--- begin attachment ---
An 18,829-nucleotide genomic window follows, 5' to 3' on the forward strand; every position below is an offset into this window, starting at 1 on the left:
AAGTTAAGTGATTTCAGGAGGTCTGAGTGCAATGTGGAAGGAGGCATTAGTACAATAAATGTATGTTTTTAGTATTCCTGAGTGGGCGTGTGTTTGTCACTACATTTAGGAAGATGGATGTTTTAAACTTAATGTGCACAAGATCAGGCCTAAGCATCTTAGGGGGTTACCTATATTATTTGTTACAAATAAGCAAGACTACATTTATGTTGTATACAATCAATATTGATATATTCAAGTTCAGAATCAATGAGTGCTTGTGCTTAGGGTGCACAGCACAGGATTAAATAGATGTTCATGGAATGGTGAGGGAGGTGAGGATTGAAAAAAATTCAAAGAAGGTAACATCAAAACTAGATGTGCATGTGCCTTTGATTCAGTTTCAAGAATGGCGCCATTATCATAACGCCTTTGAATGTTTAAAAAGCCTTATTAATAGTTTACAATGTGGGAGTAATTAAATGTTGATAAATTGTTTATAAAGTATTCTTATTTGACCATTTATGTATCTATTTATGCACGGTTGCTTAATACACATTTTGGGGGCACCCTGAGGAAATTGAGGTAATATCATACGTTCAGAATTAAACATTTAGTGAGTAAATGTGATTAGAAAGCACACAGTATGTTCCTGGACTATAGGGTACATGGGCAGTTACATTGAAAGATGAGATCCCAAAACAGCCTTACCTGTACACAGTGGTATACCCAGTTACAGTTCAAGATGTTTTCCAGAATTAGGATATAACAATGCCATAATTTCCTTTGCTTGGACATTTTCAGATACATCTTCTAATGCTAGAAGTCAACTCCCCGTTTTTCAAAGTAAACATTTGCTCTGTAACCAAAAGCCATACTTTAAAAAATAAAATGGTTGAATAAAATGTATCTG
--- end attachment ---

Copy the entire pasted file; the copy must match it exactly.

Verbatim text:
An 18,829-nucleotide genomic window follows, 5' to 3' on the forward strand; every position below is an offset into this window, starting at 1 on the left:
AAGTTAAGTGATTTCAGGAGGTCTGAGTGCAATGTGGAAGGAGGCATTAGTACAATAAATGTATGTTTTTAGTATTCCTGAGTGGGCGTGTGTTTGTCACTACATTTAGGAAGATGGATGTTTTAAACTTAATGTGCACAAGATCAGGCCTAAGCATCTTAGGGGGTTACCTATATTATTTGTTACAAATAAGCAAGACTACATTTATGTTGTATACAATCAATATTGATATATTCAAGTTCAGAATCAATGAGTGCTTGTGCTTAGGGTGCACAGCACAGGATTAAATAGATGTTCATGGAATGGTGAGGGAGGTGAGGATTGAAAAAAATTCAAAGAAGGTAACATCAAAACTAGATGTGCATGTGCCTTTGATTCAGTTTCAAGAATGGCGCCATTATCATAACGCCTTTGAATGTTTAAAAAGCCTTATTAATAGTTTACAATGTGGGAGTAATTAAATGTTGATAAATTGTTTATAAAGTATTCTTATTTGACCATTTATGTATCTATTTATGCACGGTTGCTTAATACACATTTTGGGGGCACCCTGAGGAAATTGAGGTAATATCATACGTTCAGAATTAAACATTTAGTGAGTAAATGTGATTAGAAAGCACACAGTATGTTCCTGGACTATAGGGTACATGGGCAGTTACATTGAAAGATGAGATCCCAAAACAGCCTTACCTGTACACAGTGGTATACCCAGTTACAGTTCAAGATGTTTTCCAGAATTAGGATATAACAATGCCATAATTTCCTTTGCTTGGACATTTTCAGATACATCTTCTAATGCTAGAAGTCAACTCCCCGTTTTTCAAAGTAAACATTTGCTCTGTAACCAAAAGCCATACTTTAAAAAATAAAATGGTTGAATAAAATGTATCTG